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6 tell-tale signs that your employee is planning an exit

Posted on 10/01/2020 by Sophie Butler

staff exit

In our latest non-profit salary, rewards and retention survey 33% of respondents reported that their current role isn’t helping to progress their longer-term career and 84% stated that they are either looking for a new role or would consider moving for the right role.

We all know how difficult it is to replace good members of staff and the time and effort that goes into new recruits, so it is increasingly important to understand the indicators as to why someone might leave and spot the signs that someone might be considering a resignation.  More often than not though people have carefully considered their reasons for leaving and we have to accept that and move on gracefully but occasionally there might be a chance for us to salvage the situation and hold onto great people.

Here are 6 tell-tale signs your employee is planning to break up with you and what you can do about it.

1) Poor performance, reduced productivity

Everyone has off days (when they are stressed, poorly or tired or have personal changes) but when an employee is consistently not performing (such as meeting targets or deadlines or their work isn’t of their usual high standard) it may be because they have already moved on.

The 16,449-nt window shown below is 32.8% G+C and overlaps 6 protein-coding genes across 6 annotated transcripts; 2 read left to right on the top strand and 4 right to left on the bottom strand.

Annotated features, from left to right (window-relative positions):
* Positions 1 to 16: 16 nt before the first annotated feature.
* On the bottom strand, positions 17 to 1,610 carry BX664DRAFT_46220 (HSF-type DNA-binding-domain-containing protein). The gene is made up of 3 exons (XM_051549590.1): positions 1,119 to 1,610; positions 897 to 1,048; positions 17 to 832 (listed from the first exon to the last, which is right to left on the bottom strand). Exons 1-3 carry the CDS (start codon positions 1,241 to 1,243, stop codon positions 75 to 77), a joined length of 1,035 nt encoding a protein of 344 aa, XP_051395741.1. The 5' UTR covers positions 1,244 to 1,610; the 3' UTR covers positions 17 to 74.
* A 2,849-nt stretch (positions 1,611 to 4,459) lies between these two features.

2) Negative about everything

We all like to moan about something from time to time, but if someone is being negative towards every task or being more vocal about team members or the organisation, it could be because they are unhappy overall in their role.

3) Not committing

Are they ignoring long-term projects or not committing to future events? This could be because they believe they will no longer be with the organisation.

4) They are no longer showing off their successes

When someone has done a good job, they want to ensure their manager knows about it. Perhaps they are producing less, doing the bare minimum or not telling you when they have done something well, received good feedback. These are all signs that they no longer care about their current role.

5) Taking extra time off

A colleague that is taking a lot of time off, especially late starts or leaving early and extended lunch breaks, could be attending interviews.

6) Updated social media profile

Someone that is actively looking for a new role may suddenly update social media profiles, such as LinkedIn, to help with their job search.

On their own, many of the above may not be a true sign that they are looking for a new job, but if someone is showing many of the above, then it is worth talking to them. You may be able to make changes to encourage them to stay, however often it is too late. If so, then look at what you can implement to encourage future employees to stay.

You can view some of our blogs on retaining talent here:

Fundraising salaries are up, but staff retention is still a challenge 

Attracting and retaining prospect research staff

Retaining talent and delivering learning strategy

Attracting and retaining talented employees (higher education)